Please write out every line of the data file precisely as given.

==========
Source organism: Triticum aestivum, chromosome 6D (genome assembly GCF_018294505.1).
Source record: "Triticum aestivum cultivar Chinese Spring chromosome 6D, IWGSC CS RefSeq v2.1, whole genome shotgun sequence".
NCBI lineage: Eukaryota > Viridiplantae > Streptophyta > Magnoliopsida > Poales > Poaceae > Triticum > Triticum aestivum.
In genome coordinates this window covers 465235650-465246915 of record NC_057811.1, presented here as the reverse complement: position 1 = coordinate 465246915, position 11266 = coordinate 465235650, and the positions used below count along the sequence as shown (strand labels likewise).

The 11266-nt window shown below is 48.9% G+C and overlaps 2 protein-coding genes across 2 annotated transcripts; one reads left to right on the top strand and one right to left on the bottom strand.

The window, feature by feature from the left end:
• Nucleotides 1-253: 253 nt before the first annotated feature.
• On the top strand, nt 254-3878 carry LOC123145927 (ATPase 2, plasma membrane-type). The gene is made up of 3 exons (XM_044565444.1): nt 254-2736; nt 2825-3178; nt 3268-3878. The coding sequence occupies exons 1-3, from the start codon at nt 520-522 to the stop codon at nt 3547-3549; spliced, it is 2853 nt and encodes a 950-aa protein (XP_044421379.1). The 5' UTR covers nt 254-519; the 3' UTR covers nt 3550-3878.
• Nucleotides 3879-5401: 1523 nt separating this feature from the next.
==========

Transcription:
Source organism: Triticum aestivum, chromosome 6D (genome assembly GCF_018294505.1).
Source record: "Triticum aestivum cultivar Chinese Spring chromosome 6D, IWGSC CS RefSeq v2.1, whole genome shotgun sequence".
NCBI lineage: Eukaryota > Viridiplantae > Streptophyta > Magnoliopsida > Poales > Poaceae > Triticum > Triticum aestivum.
In genome coordinates this window covers 465235650-465246915 of record NC_057811.1, presented here as the reverse complement: position 1 = coordinate 465246915, position 11266 = coordinate 465235650, and the positions used below count along the sequence as shown (strand labels likewise).

The 11266-nt window shown below is 48.9% G+C and overlaps 2 protein-coding genes across 2 annotated transcripts; one reads left to right on the top strand and one right to left on the bottom strand.

The window, feature by feature from the left end:
• Nucleotides 1-253: 253 nt before the first annotated feature.
• On the top strand, nt 254-3878 carry LOC123145927 (ATPase 2, plasma membrane-type). The gene is made up of 3 exons (XM_044565444.1): nt 254-2736; nt 2825-3178; nt 3268-3878. The coding sequence occupies exons 1-3, from the start codon at nt 520-522 to the stop codon at nt 3547-3549; spliced, it is 2853 nt and encodes a 950-aa protein (XP_044421379.1). The 5' UTR covers nt 254-519; the 3' UTR covers nt 3550-3878.
• Nucleotides 3879-5401: 1523 nt separating this feature from the next.